Holidays are a challenge. It’s bad enough she has to forgo some of her old favorites served at the family gatherings, she also is faced with people who don’t understand why she can’t eat the food cooked in someone else’s kitchen. This is not something she just has to “get over” and she is not being a finicky eater.
Step off the soap box, Barb.
Back to the observations during my cake baking the other morning....
After we made Suzanne's kitchen safe, I walked into mine with new eyes. How do I make my kitchen safe for my daughter to feel comfortable? I have thirty years of "gluten" cookware. My first step was to gradually procure a separate set of (inexpensive) cookware to use when I cook for our daughter. I store these in plastic bins outside of my kitchen. I keep all of the gluten free utensils (wooden spoons, cutting boards, measuring cups etc.) stored there as well. I also have an entire set of dishes and silverware stored separately to increase her comfort level. Baking powder (gluten free), baking soda, corn meal, anything that might get mixed by an uncareful scoop are also kept in separate containers.
Having different cookware is one thing, but adapting one's cooking process is another. I vowed to myself I would be aware of everything I use in my kitchen so that when she walks into Mom's kitchen she can feel safe. I arranged my pantry so there are now gluten free zones. Gradually, as I worked in my kitchen, I realized that every utensil I use I now question whether it is safe for her. I have had to get used to guiding people who work with me in my kitchen who haven't learned what I have learned. Now, I can promise her it is okay. If there is the least concern, I need to be able to tell her. Her worries here are lessening.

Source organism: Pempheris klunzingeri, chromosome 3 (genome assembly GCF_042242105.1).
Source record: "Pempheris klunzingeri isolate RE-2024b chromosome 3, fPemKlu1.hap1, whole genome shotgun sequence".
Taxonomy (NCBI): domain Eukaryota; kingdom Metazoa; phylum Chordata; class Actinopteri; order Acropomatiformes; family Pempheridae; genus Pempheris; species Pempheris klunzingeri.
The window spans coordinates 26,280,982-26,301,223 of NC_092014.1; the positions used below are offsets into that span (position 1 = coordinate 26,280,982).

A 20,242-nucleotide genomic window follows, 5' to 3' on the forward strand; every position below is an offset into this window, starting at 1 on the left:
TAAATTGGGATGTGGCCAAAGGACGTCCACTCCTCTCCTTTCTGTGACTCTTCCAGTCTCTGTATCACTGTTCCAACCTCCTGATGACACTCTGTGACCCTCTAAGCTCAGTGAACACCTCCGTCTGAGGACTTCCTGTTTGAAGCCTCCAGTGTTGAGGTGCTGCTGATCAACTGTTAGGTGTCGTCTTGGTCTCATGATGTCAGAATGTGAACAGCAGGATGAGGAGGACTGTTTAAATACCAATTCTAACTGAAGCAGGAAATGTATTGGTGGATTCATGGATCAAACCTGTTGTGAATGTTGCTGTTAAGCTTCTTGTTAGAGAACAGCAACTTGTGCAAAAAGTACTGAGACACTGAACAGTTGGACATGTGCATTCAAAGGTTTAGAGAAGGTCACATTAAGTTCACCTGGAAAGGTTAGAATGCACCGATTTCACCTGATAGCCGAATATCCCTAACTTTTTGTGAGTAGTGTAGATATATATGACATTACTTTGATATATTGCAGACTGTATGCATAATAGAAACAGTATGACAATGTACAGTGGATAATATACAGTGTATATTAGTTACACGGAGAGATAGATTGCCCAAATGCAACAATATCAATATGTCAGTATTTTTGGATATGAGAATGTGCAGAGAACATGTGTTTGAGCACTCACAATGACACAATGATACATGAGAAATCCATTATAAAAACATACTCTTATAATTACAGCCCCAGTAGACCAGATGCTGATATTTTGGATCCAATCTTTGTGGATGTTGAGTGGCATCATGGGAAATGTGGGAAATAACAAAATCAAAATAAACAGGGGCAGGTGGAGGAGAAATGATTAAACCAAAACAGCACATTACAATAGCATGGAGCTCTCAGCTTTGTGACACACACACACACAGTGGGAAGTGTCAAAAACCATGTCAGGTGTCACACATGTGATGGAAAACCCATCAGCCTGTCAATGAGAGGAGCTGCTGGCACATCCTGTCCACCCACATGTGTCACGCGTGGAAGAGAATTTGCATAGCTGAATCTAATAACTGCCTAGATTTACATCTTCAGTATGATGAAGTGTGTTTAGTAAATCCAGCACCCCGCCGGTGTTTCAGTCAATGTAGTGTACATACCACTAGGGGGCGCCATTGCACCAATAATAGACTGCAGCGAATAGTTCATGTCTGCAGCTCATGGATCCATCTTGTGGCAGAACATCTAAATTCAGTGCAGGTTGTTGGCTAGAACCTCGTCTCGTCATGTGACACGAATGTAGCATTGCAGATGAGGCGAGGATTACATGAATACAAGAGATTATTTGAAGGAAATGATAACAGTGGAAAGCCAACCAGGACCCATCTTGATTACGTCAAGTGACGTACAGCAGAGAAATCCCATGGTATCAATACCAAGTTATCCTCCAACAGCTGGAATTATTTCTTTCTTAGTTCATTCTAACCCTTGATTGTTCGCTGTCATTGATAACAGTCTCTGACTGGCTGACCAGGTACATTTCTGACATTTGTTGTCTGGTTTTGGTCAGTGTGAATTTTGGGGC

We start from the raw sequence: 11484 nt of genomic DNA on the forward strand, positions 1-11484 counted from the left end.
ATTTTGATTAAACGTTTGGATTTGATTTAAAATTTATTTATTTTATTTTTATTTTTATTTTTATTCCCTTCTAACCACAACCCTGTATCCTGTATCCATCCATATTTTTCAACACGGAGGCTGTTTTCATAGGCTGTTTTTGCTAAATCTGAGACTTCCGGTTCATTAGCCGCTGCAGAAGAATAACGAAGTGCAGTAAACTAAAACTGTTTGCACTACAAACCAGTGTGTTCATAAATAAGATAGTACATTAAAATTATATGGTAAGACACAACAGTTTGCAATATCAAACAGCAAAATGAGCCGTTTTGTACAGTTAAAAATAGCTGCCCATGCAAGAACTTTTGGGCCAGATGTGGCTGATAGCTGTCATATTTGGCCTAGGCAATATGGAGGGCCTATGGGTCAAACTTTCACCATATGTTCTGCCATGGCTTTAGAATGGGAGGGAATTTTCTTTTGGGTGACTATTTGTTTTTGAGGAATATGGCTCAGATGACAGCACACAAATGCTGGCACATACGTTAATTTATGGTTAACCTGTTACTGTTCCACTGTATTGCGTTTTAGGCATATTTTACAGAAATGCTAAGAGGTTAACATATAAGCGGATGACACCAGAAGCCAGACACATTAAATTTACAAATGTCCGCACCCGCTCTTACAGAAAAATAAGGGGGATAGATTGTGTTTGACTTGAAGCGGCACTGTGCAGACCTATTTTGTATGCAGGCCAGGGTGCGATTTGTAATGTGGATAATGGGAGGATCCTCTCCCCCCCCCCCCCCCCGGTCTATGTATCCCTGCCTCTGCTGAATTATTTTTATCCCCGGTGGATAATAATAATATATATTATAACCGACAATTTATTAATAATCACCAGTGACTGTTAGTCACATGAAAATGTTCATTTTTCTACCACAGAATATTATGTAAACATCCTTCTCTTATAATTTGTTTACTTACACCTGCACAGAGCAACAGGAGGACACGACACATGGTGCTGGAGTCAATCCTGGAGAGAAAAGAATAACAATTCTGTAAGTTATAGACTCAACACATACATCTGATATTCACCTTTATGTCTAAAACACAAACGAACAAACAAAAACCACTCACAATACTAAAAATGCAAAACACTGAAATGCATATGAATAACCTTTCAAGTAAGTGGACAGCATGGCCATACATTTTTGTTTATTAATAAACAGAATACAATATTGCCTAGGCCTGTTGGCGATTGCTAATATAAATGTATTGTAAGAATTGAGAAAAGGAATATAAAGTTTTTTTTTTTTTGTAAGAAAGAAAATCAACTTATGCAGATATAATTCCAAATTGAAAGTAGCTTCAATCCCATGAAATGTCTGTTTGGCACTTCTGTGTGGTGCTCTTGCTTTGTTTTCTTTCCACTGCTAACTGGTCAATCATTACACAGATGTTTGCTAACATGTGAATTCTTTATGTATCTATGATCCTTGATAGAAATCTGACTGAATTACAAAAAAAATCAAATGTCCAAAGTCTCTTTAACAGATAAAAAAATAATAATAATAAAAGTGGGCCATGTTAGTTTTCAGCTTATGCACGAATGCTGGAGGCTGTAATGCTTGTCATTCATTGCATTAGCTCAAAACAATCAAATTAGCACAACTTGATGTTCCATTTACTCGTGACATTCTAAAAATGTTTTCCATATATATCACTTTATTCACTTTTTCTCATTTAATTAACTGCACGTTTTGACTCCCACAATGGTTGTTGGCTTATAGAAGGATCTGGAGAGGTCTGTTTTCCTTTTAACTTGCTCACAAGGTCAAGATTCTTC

That is what I was thinking as I baked that cake. It is more difficult for me to work with gluten flour in my kitchen than it is for me to work with the alternative. I hadn't even realized it. The expensive cookware I have accumulated over the years is the next hurdle. I am starting to make a transition there as well. I received a wonderful cast iron dutch oven as a gift last week. It is designated to be gluten free. Eventually, will my old cookware be stored elsewhere and these new items take their place in my kitchen? I am guessing yes.
The holidays are ahead. I have a gluten free Thanksgiving planned. Our second. And, this will be our third family Christmas dinner. I have learned from these and continue to make adjustments. I know they will be excellent meals, even with the changes from the traditional menus. If our dinners aren't potluck, people eat mostly gluten free here and usually guests are unaware.
I would be interested to learn from others about their transition to "gluten safe zone" kitchens. Our daughter lives on her own. If she lived at home when we had to make this transition, how would I have gone through my well stocked kitchen in a matter of hours and come out with a safe environment? Certainly others have gone through this. We read the gluten free chefs. How about more from those who live with them? Are there ideas out there from which I can learn? Can I give ideas to people new to this?
Incidentally, the apple cake was excellent. I will make the recipe again, only gluten free. I sent the leftover cake with our son to take to his always hungry friends. It just didn't seem right to have it here in the kitchen.